Wednesday, August 28, 2013
Rowena and I are leaving for her pre-op visit shortly.
We have to leave for town shortly. I have her carrier all fixed up with an old towel she likes. Ferrets are good travelers but nobody likes to go to the doctor. She is supposed to go in Friday for her operation if all goes well today. All this would be unnecessary if some dithering moron of a politician had not felt compelled to get their name on a piece of legislation by passing stupid laws that harm the animals. Spaying or neutering is a good idea but not when it has to be done so young that the ferrets get adrenal disease.
I haven't watched the news today so I don't know if Barak has ordered strikes on Syria yet to save face for himself. Hope not. It's a pointless evolution. The talking heads are going on and on about "destroying the Syrian Air Force" and how that will solve the chemical weapons business. I guess they have never heard of artillery delivered chemical munitions. People tend to forget that Syria is an Iranian proxy, and that Iran controls Hezbollah, who are the real crazies and bad boys of the Shiite world. Over and over again last night, the military analysts, retired types mostly, said "this is a really bad idea." But the blood thirsty news guys like Charles Kuralt are all for it.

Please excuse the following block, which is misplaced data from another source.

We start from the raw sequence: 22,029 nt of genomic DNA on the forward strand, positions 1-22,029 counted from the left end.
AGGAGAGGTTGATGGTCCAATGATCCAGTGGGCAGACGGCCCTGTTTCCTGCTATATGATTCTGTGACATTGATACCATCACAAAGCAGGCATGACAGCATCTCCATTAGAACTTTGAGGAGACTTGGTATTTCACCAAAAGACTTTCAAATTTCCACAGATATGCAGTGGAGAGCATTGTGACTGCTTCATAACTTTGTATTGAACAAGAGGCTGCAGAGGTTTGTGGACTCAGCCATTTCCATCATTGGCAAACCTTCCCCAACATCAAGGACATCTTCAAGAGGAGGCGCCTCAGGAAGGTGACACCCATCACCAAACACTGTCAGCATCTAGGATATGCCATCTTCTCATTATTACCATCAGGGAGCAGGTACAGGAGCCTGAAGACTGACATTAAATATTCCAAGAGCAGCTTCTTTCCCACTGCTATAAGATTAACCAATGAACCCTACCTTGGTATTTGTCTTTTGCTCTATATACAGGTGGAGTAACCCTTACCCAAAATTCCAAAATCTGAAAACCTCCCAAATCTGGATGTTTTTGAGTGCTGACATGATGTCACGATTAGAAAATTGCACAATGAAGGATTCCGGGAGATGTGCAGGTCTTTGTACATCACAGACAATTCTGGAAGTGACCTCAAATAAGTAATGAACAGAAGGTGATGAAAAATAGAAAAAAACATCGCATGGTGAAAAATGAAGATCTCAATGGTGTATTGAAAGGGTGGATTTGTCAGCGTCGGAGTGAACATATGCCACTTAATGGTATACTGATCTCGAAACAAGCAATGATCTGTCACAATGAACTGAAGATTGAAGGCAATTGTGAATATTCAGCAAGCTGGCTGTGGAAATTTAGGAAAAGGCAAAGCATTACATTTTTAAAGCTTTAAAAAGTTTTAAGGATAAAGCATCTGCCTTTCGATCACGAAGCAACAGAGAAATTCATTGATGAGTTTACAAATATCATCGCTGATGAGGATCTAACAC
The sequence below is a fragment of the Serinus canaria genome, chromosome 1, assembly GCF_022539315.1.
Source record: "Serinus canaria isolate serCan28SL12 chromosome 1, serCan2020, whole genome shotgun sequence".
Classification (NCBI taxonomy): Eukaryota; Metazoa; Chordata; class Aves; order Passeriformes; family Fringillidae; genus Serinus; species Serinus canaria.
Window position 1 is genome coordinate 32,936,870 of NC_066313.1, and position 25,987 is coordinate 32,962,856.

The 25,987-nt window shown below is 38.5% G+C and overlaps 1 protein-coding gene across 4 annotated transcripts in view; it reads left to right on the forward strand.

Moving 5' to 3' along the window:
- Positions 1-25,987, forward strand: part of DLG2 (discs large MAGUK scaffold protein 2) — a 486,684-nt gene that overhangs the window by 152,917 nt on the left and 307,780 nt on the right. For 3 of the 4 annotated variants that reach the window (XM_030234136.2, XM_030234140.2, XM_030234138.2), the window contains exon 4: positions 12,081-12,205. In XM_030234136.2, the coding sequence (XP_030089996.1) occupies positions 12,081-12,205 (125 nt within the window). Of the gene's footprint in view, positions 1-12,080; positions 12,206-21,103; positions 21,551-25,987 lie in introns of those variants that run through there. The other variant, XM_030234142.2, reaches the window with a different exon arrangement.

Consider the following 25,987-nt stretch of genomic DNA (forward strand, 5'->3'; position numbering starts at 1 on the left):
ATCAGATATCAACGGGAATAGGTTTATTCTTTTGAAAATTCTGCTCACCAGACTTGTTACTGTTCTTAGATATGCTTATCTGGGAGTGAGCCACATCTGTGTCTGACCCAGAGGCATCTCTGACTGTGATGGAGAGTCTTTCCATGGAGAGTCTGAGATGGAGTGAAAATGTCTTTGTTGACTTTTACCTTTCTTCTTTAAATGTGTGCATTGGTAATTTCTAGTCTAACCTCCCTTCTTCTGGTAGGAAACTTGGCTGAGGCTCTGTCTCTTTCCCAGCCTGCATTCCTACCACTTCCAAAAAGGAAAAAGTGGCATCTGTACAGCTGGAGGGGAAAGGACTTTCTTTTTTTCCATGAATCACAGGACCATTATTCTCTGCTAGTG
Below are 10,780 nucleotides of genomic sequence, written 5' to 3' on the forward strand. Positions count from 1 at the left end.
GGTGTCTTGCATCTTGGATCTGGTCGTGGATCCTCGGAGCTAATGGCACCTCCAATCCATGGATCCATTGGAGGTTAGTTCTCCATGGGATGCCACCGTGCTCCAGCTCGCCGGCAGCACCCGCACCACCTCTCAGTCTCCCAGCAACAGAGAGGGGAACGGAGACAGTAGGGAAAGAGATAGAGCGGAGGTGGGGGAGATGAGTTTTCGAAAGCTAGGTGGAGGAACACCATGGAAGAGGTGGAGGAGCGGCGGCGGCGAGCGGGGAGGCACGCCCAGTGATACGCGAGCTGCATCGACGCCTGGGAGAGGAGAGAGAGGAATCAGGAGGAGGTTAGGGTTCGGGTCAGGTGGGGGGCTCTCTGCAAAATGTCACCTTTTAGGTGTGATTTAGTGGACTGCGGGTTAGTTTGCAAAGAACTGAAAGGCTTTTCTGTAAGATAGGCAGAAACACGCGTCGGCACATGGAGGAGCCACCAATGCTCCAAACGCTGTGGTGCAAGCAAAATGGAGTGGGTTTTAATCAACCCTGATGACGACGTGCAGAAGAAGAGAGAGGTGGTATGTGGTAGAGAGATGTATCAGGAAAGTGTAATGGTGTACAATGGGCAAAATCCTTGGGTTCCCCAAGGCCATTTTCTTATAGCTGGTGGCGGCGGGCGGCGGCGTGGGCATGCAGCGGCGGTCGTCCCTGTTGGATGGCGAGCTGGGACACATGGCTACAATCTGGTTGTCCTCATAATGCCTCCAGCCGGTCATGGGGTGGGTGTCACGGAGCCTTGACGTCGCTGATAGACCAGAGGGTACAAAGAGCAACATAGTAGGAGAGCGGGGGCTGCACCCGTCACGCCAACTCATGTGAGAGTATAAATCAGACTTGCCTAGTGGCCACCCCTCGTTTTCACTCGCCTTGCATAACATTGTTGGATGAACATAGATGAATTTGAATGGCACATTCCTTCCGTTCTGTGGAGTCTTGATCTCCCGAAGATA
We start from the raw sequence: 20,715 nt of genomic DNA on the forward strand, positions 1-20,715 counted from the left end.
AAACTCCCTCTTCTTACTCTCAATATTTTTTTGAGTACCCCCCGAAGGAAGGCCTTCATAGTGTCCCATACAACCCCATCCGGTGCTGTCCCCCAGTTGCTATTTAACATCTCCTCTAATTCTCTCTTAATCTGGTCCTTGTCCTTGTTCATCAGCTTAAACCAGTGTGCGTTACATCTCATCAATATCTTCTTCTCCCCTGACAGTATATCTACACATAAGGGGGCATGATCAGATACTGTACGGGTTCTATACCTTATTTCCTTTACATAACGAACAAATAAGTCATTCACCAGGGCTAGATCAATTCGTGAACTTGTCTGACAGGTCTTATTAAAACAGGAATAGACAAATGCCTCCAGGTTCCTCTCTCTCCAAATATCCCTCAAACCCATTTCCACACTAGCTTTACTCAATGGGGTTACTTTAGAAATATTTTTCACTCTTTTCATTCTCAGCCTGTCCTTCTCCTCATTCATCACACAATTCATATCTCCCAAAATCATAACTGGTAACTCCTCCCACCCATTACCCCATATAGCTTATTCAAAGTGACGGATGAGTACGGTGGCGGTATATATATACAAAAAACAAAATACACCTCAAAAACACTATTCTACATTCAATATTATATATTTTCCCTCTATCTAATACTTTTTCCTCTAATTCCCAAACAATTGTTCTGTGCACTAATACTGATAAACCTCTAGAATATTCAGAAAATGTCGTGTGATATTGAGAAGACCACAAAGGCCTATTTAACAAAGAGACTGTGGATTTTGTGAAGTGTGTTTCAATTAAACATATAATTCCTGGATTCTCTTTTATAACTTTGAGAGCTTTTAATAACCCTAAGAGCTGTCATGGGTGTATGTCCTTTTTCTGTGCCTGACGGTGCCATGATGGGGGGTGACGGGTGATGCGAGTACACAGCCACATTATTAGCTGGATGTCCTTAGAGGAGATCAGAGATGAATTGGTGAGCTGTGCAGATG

We have a long history of intervention and not all of it ends happily. My own particular experiences of "intervention politics" , which I gained in 1982-1983 in Beirut, do not make me a proponent. But even back as far as 1918-1920, when we sent American troops into Russia to fight the Bolsheviks, it was a lousy idea.
I dug out one of my books on that little fiasco because I wanted a quote from it. Richard Goldhurst wrote The Midnight War, The American Intervention in Russia, 1918-1920. The last chapter has this to say:
" If nothing else, the Russian intervention is one of the classic examples of where war starts: in war rooms all over the world; warm, well appointed rooms where men can play politics and dwell on the certainty of result rather than the magnitude of catastrophe."